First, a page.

Thanks again.
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Old 11-03-2010, 12:41 AM   #6
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I am trying to figure out what you've got going on there. It looks like you are using the pump to clean out the CFC, RIMS, and a corny keg, all at once. Wow! I like the multiple simultaneous operations. It will make the chores at the end of the brew day all the quicker.

I see an RV hose, you probably also have a water filter in there somewhere. I see the newfangled cam-lock QDs with silicone 1/2" hoses. Sight glasses with thermo probes sticking out of the Tees. Storing equipment under the HLT tower. Everything I have thought of you already have. I'm probably missing something too. By the way, how do you dispose of the dirty water when you are done? I know my brewing area would be a sloppy mess If I did not take it all outside to clean. Maybe that's what the drip tray is for.

Edit: ... and you are heating the wash water with the RIMS tube! I can see that the power is on. This is great!
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Old 11-03-2010, 01:05 AM   #7
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I see an RV hose, you probably also have a water filter in there somewhere.
Ya, I use a standard 10" filter housing with a 0.5 micron carbon filter I picked up at Lowes. The filter is rated for 1K gallons and cost $25.

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Everything I have thought of you already have. I'm probably missing something too.
Ha, I stole most of the ideas from other folks rigs. It's the natural way of things.

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By the way, how do you dispose of the dirty water when you are done? I know my brewing area would be a sloppy mess If I did not take it all outside to clean. Maybe that's what the drip tray is for.
The drip pan catches small spills when reconfiguring hoses.

I use a 16 gallon shop vac to to clean the tuns. I scoop out most of the grain in the 5 gallon bucket and vacuum the rest. Work great with a 2.5" "commercial quality" hose. The heat permanently deformed the cheaper hose that came with it.
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Doggfather Brewery

Planned: Lambic, American IPA
Fermenting: 6 gals of 1.090 stout (Belgian) & 6 gals of 1.090 stout (English)
Tapped: Berliner Weisse, Black English IPA, German Pils, & Live Oak Primus
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Old 11-17-2010, 11:58 PM   #8
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Default Wiring Diagram

So I have here an attempt at creating a ladder diagram for the brewery. I usually draw schematics so this is a little different for me to try.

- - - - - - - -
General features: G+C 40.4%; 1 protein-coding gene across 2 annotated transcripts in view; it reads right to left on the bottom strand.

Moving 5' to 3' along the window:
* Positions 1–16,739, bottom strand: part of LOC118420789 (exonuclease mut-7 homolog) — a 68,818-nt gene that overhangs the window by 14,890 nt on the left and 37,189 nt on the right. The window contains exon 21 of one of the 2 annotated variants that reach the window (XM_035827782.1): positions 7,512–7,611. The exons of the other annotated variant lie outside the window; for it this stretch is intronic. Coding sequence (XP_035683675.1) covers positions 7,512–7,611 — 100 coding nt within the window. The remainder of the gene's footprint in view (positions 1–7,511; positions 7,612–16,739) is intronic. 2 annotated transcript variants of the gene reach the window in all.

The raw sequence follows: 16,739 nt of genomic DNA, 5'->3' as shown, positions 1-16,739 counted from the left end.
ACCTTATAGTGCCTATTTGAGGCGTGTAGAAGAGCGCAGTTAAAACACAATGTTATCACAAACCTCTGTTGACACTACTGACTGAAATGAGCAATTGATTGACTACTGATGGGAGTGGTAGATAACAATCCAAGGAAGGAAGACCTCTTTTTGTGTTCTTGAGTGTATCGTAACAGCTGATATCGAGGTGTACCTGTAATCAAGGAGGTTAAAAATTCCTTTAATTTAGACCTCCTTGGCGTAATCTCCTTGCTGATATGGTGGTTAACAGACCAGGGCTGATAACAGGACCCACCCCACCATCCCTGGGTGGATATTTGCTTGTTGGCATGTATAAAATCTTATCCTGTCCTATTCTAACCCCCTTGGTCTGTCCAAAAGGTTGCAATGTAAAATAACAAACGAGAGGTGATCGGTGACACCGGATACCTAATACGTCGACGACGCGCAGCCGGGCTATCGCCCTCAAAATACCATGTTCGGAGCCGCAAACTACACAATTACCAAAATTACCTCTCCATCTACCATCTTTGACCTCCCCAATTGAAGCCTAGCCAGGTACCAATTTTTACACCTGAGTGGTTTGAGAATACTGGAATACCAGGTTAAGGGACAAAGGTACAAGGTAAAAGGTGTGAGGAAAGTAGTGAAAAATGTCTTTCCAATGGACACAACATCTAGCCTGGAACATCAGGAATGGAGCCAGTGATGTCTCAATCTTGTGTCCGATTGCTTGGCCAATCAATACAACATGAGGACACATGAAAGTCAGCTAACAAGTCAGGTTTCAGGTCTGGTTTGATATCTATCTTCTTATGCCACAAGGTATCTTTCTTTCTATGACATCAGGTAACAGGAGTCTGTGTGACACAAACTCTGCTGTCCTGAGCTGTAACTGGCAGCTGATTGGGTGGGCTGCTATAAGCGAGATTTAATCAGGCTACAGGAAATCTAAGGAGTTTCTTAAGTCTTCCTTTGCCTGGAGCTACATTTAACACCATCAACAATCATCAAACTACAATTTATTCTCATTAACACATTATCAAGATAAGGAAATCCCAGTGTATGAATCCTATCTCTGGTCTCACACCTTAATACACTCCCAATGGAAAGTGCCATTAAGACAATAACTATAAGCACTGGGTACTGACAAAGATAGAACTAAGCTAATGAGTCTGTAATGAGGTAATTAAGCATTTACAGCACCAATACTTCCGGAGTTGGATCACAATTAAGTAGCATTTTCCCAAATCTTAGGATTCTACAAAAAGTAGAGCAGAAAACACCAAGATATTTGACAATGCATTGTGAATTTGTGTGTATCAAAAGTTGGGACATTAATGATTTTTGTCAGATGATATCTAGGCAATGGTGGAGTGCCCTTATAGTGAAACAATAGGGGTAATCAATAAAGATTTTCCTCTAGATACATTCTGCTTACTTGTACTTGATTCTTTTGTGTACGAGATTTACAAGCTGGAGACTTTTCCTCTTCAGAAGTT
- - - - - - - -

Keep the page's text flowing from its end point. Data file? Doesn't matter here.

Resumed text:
Some description on what I intend it to do:
An E-stop shuts down all controls and the 24VAC transformer which makes all relays drop out and everything stops.

When I pull out the E-stop the three PIDs turn on and show temperature. Try as they may, they cannot yet turn on power to the SSRs. I have a latching relay at the bottom of the diagram. I need to push the "Enable Heaters" button to latch the relay. Now three selector switches indicate the power selected for each the RIMS, HLT, and BK. They can be Off, Low, or High. Indicator lamps show how much power the panel has allotted to each.

Switch logic prioritizes First the RIMS, then the HLT, and last the BK to receive power, so at no time will the system consume more than 30A from either leg.

I have almost everything shown, but not the extra switch blocks. Is it reasonable to have up to four switch blocks stacked on one side of a selector switch?

Without further ado, the ladder diagram: (click on picture, then again in the gallery to get the max size drawing... That was further ado, wasn't it.)


Comments are apprecieated.

I am trying to attached a PDF but I cannot see how to do it. Am I not allowed?

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Last edited by Quaffer; 11-18-2010 at 02:42 AM. Reason: Better picture
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Old 11-18-2010, 07:52 PM   #9
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HIJACK!

Does a shopvac really work for cleaning the MLT?


Damn that could save me back a bit carrying the damn thing to the compost heap

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Old 11-18-2010, 08:05 PM   #10
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HIJACK!

Does a shopvac really work for cleaning the MLT?


Damn that could save me back a bit carrying the damn thing to the compost heap
Me too! I carry the keggle outside to scrape out hops and sludge. The worst part of my brew day.